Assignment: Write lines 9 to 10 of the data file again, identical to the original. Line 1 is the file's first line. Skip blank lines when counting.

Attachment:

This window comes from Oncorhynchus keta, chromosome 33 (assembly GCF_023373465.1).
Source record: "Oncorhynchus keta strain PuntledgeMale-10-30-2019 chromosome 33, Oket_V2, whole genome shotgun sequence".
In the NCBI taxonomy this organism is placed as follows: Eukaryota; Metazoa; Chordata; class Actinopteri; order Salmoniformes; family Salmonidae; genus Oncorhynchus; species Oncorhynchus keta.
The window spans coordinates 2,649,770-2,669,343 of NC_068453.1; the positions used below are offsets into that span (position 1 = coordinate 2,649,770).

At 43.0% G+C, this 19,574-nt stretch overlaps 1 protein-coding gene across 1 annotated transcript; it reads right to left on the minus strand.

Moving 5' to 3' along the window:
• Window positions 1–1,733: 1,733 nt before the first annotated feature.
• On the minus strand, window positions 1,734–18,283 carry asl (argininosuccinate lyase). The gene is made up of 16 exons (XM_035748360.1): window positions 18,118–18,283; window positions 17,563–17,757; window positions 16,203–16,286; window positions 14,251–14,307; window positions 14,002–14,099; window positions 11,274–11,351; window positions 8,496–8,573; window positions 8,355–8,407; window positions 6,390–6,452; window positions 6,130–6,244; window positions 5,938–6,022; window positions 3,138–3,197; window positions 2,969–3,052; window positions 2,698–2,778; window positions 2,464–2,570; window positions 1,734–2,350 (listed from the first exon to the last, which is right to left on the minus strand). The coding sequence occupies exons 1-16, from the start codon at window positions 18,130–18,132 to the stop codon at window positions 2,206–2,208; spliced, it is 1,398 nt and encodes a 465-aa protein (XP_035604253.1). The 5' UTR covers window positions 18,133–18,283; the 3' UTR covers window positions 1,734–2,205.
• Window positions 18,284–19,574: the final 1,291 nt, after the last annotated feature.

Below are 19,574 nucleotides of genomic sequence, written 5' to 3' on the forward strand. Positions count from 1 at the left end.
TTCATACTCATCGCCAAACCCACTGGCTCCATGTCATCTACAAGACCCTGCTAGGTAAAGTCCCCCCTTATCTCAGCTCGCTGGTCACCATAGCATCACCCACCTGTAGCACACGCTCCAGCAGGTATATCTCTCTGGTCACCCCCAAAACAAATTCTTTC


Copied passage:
• Window positions 18,284–19,574: the final 1,291 nt, after the last annotated feature.

Below are 19,574 nucleotides of genomic sequence, written 5' to 3' on the forward strand. Positions count from 1 at the left end.